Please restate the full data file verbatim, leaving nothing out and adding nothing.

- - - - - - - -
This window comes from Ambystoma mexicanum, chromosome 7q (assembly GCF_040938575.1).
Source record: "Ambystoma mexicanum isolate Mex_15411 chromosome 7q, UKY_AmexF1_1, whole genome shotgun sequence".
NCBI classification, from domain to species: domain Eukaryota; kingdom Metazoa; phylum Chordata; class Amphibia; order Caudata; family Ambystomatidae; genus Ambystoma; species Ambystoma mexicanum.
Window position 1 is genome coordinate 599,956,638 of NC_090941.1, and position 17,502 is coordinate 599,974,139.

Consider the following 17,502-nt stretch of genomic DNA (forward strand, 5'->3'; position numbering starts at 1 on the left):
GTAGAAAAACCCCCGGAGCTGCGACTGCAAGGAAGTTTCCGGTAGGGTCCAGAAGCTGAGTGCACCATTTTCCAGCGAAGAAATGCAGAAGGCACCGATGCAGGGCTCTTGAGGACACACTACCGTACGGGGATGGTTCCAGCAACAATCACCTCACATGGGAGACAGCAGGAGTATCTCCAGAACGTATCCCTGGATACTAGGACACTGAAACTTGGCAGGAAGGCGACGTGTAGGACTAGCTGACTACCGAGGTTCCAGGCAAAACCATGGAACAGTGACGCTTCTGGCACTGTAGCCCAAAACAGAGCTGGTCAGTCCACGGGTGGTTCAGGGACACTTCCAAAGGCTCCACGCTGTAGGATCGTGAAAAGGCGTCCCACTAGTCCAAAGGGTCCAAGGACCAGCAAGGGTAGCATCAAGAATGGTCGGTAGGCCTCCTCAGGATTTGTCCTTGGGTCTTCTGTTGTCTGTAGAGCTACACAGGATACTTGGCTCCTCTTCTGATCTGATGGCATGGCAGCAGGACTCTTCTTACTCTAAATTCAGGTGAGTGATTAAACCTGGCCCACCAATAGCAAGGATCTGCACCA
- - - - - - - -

This window comes from Ambystoma mexicanum, chromosome 7q (assembly GCF_040938575.1).
Source record: "Ambystoma mexicanum isolate Mex_15411 chromosome 7q, UKY_AmexF1_1, whole genome shotgun sequence".
NCBI classification, from domain to species: domain Eukaryota; kingdom Metazoa; phylum Chordata; class Amphibia; order Caudata; family Ambystomatidae; genus Ambystoma; species Ambystoma mexicanum.
Window position 1 is genome coordinate 599,956,638 of NC_090941.1, and position 17,502 is coordinate 599,974,139.

Consider the following 17,502-nt stretch of genomic DNA (forward strand, 5'->3'; position numbering starts at 1 on the left):
GTAGAAAAACCCCCGGAGCTGCGACTGCAAGGAAGTTTCCGGTAGGGTCCAGAAGCTGAGTGCACCATTTTCCAGCGAAGAAATGCAGAAGGCACCGATGCAGGGCTCTTGAGGACACACTACCGTACGGGGATGGTTCCAGCAACAATCACCTCACATGGGAGACAGCAGGAGTATCTCCAGAACGTATCCCTGGATACTAGGACACTGAAACTTGGCAGGAAGGCGACGTGTAGGACTAGCTGACTACCGAGGTTCCAGGCAAAACCATGGAACAGTGACGCTTCTGGCACTGTAGCCCAAAACAGAGCTGGTCAGTCCACGGGTGGTTCAGGGACACTTCCAAAGGCTCCACGCTGTAGGATCGTGAAAAGGCGTCCCACTAGTCCAAAGGGTCCAAGGACCAGCAAGGGTAGCATCAAGAATGGTCGGTAGGCCTCCTCAGGATTTGTCCTTGGGTCTTCTGTTGTCTGTAGAGCTACACAGGATACTTGGCTCCTCTTCTGATCTGATGGCATGGCAGCAGGACTCTTCTTACTCTAAATTCAGGTGAGTGATTAAACCTGGCCCACCAATAGCAAGGATCTGCACCA